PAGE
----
Now—in its twenty-first year of existence, the NBPP continues the work of the original Panthers, but has adjusted some of its focal points in order to address the issues that plague the Black community today.   

“One of the largest issues we have is the criminal justice system.  It has absolutely given us a shot of Novocain. And it has stripped our community of the best minds, and the future leaders.  Our children are going to jail by the busloads,” states the earnest Minister Nzinga.  “Just like you can buy a La Quinta Inn, you can buy a prison.  And in return, America promises you that they will keep it full…Every Black man with anything that looks like a tobacco joint goes to jail now…And they’re stripping us of our warriors, of our scientists, of our doctors…”

To counteract the industrialization of the United States prison system, and those other systems which the NBPP believes has failed the Black community (family, church, education), the NBPP places a strong emphases on reaching out to the youth—putting on initiatives, forums, community meetings, and other events. 

The NBPP is sponsoring one such event this weekend: The National & International Day of Action & Unity—an event which will be taking place in sixty cities throughout the United States, including Stone Mountain, Georgia; Brooklyn, New York; and Los Angeles, California. 

“When we do these forums, we teach and teach and teach.  We change the lives of young people…Then they get in classes, and colleges, and they study books that they wouldn’t have been told to read, things they lied about forever,” says Minister Nzinga. 

Hundreds of educators, doctors, students, and entertainers are slated to participate in panel discussions and forums throughout the country—including some notable figures in hip hop.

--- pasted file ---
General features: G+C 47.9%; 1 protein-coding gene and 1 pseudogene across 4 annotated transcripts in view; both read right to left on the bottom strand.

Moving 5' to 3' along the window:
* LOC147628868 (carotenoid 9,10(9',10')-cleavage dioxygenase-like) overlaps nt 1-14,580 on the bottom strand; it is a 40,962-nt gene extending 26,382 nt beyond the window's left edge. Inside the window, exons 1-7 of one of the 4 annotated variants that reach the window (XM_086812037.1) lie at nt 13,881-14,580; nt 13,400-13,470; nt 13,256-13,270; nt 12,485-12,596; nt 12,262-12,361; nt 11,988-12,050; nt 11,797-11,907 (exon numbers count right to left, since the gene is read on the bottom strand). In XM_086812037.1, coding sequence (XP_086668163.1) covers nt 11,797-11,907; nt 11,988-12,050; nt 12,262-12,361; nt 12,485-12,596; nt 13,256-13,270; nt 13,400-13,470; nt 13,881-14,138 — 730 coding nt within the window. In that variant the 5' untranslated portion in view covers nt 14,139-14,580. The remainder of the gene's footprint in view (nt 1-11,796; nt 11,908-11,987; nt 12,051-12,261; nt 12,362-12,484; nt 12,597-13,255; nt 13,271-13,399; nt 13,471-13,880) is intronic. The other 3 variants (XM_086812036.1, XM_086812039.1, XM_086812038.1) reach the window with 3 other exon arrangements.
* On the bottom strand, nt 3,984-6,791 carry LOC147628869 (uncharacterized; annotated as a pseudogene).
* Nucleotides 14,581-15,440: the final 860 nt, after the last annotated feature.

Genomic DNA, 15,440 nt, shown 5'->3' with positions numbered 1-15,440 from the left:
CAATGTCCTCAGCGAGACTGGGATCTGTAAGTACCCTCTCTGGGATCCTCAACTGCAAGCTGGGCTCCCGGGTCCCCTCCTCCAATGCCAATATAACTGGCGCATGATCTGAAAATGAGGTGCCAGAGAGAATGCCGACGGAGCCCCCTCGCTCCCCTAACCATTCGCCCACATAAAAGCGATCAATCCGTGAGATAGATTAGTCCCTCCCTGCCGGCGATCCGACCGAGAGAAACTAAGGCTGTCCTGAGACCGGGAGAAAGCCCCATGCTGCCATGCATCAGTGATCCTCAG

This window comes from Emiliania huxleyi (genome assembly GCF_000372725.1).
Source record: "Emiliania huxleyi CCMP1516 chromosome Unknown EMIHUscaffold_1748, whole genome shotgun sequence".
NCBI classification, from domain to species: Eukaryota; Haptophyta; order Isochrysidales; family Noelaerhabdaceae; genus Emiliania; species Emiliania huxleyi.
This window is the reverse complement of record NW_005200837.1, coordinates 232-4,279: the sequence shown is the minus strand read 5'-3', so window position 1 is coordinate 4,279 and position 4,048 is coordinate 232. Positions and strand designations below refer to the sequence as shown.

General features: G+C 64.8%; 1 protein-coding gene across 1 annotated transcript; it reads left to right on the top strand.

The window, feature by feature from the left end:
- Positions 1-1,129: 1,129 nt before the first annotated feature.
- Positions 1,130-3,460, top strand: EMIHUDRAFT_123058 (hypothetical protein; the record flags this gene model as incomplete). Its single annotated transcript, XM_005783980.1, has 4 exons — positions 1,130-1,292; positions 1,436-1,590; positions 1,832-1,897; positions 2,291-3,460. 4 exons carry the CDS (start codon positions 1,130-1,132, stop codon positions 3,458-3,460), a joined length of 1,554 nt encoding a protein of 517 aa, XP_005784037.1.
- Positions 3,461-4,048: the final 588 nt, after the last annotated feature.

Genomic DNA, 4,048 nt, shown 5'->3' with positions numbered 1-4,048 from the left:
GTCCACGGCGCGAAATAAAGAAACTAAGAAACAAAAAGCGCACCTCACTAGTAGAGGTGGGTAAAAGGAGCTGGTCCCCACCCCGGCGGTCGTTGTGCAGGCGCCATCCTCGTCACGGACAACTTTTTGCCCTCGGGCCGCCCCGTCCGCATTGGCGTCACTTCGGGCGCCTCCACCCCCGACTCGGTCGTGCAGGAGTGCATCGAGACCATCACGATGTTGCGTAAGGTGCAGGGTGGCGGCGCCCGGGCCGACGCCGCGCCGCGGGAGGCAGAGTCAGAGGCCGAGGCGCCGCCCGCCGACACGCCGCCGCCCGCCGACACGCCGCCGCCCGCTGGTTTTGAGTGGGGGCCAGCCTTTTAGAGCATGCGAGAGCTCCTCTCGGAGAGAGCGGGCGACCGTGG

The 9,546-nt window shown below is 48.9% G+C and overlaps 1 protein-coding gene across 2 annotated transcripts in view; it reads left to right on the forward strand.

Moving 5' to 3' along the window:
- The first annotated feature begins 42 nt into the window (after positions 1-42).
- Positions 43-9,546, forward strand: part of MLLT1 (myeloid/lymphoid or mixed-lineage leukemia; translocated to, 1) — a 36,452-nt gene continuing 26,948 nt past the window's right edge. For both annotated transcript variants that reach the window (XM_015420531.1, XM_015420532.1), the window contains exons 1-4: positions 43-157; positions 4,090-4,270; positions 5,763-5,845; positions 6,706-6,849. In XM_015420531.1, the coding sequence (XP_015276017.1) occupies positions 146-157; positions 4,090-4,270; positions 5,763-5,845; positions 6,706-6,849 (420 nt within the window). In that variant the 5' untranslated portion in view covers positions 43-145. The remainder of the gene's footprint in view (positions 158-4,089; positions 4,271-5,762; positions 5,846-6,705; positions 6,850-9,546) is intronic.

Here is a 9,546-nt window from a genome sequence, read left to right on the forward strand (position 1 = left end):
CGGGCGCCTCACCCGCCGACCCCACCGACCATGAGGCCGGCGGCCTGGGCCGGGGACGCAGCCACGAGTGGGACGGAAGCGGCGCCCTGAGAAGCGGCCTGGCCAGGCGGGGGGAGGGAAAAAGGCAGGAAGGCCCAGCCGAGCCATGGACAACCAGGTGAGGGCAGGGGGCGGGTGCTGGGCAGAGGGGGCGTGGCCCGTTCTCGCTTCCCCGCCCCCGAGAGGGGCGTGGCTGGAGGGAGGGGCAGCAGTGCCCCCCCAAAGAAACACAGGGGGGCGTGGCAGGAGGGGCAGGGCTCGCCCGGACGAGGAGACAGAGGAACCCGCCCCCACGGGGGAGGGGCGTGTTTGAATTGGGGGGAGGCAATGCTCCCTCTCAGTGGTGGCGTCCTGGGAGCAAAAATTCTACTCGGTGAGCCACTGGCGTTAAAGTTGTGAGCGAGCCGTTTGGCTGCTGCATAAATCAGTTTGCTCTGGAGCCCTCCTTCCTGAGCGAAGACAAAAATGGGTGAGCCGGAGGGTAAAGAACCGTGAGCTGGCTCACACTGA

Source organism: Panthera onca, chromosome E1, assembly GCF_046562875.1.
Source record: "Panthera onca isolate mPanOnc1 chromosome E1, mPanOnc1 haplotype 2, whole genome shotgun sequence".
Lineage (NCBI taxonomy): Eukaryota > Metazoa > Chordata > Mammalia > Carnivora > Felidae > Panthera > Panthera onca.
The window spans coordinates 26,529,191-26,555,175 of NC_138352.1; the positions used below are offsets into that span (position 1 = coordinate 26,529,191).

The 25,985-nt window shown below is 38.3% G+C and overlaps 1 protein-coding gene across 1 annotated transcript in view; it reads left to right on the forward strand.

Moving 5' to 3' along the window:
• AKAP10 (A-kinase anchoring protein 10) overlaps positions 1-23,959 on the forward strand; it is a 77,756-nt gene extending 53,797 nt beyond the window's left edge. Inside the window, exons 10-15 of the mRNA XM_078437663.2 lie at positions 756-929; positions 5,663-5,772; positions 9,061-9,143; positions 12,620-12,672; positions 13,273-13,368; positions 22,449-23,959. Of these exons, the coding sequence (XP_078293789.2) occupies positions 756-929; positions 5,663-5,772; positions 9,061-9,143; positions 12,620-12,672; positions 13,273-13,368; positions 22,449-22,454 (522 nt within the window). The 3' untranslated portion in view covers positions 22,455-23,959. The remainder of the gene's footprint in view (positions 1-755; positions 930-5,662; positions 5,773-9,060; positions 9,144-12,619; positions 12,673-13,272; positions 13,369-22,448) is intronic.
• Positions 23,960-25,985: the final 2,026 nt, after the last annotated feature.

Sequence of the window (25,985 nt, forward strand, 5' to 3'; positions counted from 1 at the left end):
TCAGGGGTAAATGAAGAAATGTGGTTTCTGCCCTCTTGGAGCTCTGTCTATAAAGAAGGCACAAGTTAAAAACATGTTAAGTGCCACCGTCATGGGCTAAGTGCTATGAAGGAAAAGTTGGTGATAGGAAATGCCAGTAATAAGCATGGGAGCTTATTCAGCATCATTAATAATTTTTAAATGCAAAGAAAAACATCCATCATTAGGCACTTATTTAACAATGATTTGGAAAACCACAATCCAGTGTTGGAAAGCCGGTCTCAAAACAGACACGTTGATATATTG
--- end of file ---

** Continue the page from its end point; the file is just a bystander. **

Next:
“We love hip hop,” Minister Nzinga expressed.  “We love hip hop for several reasons.  We love it because these brothers and sisters express themselves from the bottom of their heart, wrong or right.  And when you really listen to them, they are telling the story of  the hood.  If you don’t like what they’re saying,  you need to change the conditions of the hood.” 

And the hip hop community has reciprocated the love. When the NBPP was having problems financing the Million Youth March in Harlem, New York—the largest NBPP event to date—Master P stepped in, and financed the march through his not-for-profit foundation.

“Master P wrote the $162,000.00 check,” said Minister Nzinga.

“…We influence the hip hoppers…Rick Ross [recently performed at a concert] and screamed out Bobby Seale’s name.  Most kids in the hip hop world don’t even know who Bobby Seale is, but now they’re trying to find out because Rick Ross said his name…”

There is no doubt about it.  The New Black Panther Party prides itself on its origins, the history of the Black Power Movement, and the work of the original Black Panthers.  But the NBPP stands ready, willing, and able to move forward into the future.      

For more information about the New Black Panther Party or the National & International Day of Action, visit http://dayofactionmovement.org.   

Follow Drahcir on twitter @rebel_witacause.